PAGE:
Edge Pixel Poster

Edge Pixel Poster

Categories: art, classic games, history

New Game Design Challenge: What You Say?

14 June 2009 Leave a comment


Game Career Guide published a new Game Design Challenge. The newest challenge, due on June 24, 2009, is as follows:

Design a social interaction system for a massively multiplayer game featuring friendly characters who can’t understand each other.

My vote is for semaphore-like gesturing and curling a la Help!

Categories: design

Freebook: Well Played 1.0

14 June 2009 Leave a comment
Well Played 1.0

Well Played 1.0

I’ve not yet read it, but you can obtain a free copy of Well Played 1.0: Video Games, Value and Meaning from Lulu. Here’s the description:

Video games can be “well played” in two senses. On the one hand, well played is to games as well read is to books. On the other hand, well played as in well done. This book is full of in-depth close readings of video games that parse out the various meanings to be found in the experience of playing a game. 22 contributors (developers, scholars, reviewers and bloggers) look at video games through both senses of “well played.” The goal is to help develop and define a literacy of games as well as a sense of their value as an experience. Video games are a complex medium that merits careful interpretation and insightful analysis.

Categories: books, design

Plants vs. Zombies

14 June 2009 Leave a comment


I have a new addiction. It does entail eating brains and gardening, neither of which I can imagine myself doing in real life. Thank God for Popcap Games and its newest hit Plants vs Zombies. Here’s the premise: you’re a home owner (which I am), and your house is being attacked by a myriad group of zombies with different abilities. Your job is to prevent them from getting across either your front or back yards by planting things such as pea-shooting plants, zombie-blocking wall-nuts, and 40 other plant things that you can use to stop them. Some of those zombies ride zambonis, so you really need to be on your toes else they will most probably eat them, too.

As you can expect with a Popcap game, the levels are really well-thought out. Each progresses in difficulty logically and the fun factor follows suit. It’s not often where I find myself literally biting my nails as I barely make it through a level (right now I’m only on 3-9… I can only imagine how long my nails will last at this rate!). A mini-game is made available to you after every 10 levels, and so far I’ve opened three of them up. Each has been extremely well-done and are complete games in and of themselves. They are also a great way to earn money. Money lets you buy important tools from your crazy neighbor’s store, as well as extra slots for you to utilize. The slot prices do seem a bit high. For example, a 10-slot costs $80,000 does seem a bit steep, but you can pay only $200 for a rake weapon that lasts three rounds. This translates to spending a lot of time playing mini-games for those dollars. And lord knows I can certainly use more seed slots!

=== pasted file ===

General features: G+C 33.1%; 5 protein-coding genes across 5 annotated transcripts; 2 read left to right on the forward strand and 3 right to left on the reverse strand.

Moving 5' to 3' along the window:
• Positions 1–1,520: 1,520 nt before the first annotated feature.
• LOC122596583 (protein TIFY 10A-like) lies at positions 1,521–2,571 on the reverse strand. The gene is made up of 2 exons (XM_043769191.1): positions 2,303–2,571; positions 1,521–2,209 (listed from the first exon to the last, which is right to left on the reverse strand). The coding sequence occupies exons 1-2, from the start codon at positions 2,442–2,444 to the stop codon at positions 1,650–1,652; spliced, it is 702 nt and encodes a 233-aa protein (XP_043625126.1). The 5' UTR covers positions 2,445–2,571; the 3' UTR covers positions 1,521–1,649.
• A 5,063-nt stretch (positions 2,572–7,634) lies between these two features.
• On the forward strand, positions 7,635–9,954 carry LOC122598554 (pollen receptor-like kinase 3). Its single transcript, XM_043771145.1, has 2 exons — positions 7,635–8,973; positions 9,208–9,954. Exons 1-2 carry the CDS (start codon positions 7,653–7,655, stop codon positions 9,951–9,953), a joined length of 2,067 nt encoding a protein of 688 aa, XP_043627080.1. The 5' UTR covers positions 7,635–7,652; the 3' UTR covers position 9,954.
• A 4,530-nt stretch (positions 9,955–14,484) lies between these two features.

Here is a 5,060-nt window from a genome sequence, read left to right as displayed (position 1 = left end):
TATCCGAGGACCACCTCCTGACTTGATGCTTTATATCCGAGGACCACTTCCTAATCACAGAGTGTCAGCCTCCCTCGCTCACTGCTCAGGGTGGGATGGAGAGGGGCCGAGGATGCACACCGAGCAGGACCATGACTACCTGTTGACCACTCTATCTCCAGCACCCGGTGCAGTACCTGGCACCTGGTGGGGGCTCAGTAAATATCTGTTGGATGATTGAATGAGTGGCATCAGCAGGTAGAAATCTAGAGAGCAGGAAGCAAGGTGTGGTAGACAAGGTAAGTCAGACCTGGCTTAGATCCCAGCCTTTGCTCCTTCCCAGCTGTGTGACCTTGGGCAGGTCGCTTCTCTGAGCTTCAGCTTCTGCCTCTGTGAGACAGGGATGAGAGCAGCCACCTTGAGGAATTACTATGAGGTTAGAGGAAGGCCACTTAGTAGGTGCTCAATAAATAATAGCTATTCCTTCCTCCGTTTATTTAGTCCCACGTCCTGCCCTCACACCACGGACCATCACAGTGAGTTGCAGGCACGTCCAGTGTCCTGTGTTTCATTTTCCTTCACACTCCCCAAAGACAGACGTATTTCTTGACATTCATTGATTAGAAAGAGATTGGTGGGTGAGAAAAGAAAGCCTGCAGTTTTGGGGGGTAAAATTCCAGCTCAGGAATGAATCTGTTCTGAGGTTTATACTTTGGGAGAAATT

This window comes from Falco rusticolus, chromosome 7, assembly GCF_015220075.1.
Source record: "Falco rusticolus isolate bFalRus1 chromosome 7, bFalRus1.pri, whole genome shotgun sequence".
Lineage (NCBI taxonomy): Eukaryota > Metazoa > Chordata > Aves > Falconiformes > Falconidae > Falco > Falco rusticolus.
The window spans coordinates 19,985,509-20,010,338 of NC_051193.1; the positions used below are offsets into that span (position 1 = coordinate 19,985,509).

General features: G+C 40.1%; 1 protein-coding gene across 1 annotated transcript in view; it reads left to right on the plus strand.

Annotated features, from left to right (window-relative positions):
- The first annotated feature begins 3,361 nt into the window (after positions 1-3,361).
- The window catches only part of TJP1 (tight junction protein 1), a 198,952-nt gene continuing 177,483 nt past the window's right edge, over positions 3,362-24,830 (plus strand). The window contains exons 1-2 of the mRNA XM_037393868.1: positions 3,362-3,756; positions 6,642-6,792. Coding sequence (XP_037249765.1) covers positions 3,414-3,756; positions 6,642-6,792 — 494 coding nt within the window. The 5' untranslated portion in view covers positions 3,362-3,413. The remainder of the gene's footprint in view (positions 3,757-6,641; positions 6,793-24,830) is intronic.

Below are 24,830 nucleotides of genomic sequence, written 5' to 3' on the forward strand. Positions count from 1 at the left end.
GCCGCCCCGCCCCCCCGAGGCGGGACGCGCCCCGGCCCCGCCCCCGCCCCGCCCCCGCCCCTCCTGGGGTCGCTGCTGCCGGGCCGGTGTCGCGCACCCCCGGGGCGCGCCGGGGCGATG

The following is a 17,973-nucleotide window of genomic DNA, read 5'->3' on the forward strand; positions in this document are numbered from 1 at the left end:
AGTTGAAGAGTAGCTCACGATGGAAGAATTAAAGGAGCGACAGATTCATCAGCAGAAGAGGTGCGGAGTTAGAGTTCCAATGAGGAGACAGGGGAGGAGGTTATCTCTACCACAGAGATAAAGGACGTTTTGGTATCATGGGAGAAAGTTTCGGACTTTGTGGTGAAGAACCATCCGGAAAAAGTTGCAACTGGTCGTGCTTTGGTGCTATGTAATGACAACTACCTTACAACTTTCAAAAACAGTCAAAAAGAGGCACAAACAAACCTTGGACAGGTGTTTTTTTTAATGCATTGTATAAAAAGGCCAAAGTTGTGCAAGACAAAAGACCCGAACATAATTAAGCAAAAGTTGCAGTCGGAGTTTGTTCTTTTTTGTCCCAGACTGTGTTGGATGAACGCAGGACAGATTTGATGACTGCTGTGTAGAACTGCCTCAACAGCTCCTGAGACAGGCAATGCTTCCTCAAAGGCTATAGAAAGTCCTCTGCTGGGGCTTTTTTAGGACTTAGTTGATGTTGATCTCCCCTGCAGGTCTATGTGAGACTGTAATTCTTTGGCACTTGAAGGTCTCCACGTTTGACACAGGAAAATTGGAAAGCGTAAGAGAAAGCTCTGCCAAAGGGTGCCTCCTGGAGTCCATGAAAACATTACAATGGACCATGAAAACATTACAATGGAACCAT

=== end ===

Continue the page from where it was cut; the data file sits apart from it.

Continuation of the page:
My one real complaint about the game is the backyard pool zombies. While it’s relatively inexpensive to use some water-based seed units, some of those zombies can be tough to beat, and therefore it winds up being much more expensive to protect your pool tiles than it is to protect the rest of your yard. But, then again, if you’ve ever seen my backyard in real life, you’d know that I’m really just not too keen on backyards to begin with.

Overall, Plants vs Zombies is an absolutely excellent title. It’s well-designed, has a very amusing theme, and overall is just plain fun. I give this 4.5 out of 5 brains.

Special thanks to Miss Alisa for convincing me to check the game out!
Categories: casual games, pc gaming